Huawei is not even safe in China. Its cell phones, which for years have been the absolute dominators of the Chinese market, have come to occupy a secondary role.
It might seem that the US veto would not affect its business in its country of origin, but the truth is that the problem there is not being unable to access Google’s services and applications, but rather not being able to access the chips they need for the development of their mobiles, which come from US companies.
This time last year Huawei was still boasting a privileged position in the mobile market in China. It was selling far more than its competitors, but from that point on things started to go wrong.
Canalys data reveal how in the last three quarters the drop in Huawei’s mobile sales in China has been spectacular. So much so that Vivo and Oppo, which until now had been far apart, have ended up overtaking it. Xiaomi is about to do so, and even Apple has come within a stone’s throw of embarrassing Huawei even more.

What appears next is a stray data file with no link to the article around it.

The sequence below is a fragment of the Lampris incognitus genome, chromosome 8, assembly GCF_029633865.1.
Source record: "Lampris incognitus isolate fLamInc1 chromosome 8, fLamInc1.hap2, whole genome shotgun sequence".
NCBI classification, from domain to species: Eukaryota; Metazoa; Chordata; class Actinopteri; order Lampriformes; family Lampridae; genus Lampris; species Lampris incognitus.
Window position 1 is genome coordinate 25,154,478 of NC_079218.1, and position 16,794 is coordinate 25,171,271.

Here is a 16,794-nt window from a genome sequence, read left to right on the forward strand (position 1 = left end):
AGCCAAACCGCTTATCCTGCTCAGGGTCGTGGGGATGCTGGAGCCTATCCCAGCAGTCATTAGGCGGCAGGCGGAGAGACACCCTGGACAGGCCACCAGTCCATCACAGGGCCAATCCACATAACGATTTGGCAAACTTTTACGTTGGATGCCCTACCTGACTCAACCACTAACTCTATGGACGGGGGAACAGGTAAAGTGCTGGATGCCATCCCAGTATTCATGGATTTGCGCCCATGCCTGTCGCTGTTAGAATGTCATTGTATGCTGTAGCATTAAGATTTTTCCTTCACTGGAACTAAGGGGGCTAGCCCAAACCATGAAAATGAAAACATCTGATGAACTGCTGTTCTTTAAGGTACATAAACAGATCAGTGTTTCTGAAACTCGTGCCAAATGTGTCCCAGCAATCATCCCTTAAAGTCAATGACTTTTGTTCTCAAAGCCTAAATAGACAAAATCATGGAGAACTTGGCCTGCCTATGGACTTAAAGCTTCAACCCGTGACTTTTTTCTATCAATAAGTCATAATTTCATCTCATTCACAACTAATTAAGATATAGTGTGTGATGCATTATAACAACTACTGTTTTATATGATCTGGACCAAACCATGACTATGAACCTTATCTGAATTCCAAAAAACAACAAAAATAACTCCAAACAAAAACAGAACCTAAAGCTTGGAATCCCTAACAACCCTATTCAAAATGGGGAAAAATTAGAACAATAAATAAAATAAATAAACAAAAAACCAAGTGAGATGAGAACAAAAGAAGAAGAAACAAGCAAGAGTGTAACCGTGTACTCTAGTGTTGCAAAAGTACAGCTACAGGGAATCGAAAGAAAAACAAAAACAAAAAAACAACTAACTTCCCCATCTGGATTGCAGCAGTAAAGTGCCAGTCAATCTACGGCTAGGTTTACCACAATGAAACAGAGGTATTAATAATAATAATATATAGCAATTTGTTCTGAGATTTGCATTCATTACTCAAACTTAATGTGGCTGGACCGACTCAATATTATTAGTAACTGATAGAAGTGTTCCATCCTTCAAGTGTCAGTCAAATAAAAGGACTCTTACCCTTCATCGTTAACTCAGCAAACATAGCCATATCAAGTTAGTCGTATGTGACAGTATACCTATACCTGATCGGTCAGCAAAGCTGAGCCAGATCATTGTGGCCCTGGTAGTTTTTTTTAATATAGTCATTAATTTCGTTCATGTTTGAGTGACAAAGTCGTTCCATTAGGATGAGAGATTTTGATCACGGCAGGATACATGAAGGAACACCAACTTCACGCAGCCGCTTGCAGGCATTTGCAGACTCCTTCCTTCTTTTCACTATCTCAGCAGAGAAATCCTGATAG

Its share has gone from 41% last year to 16% according to these latest data, while Vivo and Oppo grew by 79% and 65% respectively.
In many Western countries – Spain is a good example – Huawei’s fundamental problem has been not being able to count on Google’s services and apps, but in China that’s not so relevant: there are dozens of third-party app stores there, and Huawei’s App Gallery gives an alternative just as good as the others.
The dependence is not so much on the software side as on the hardware side: the veto imposed by Donald Trump (and now maintained by Joe Biden’s administration) has meant that the company cannot easily access certain chips and designs it needs to stay competitive.
That second graph shows how the drop internationally is truly spectacular, but what’s more surprising is that they don’t even seem to save the paperwork in China. If things continue like this, the company could be faced with some very difficult decisions about what to do with a mobile division that is bleeding to death.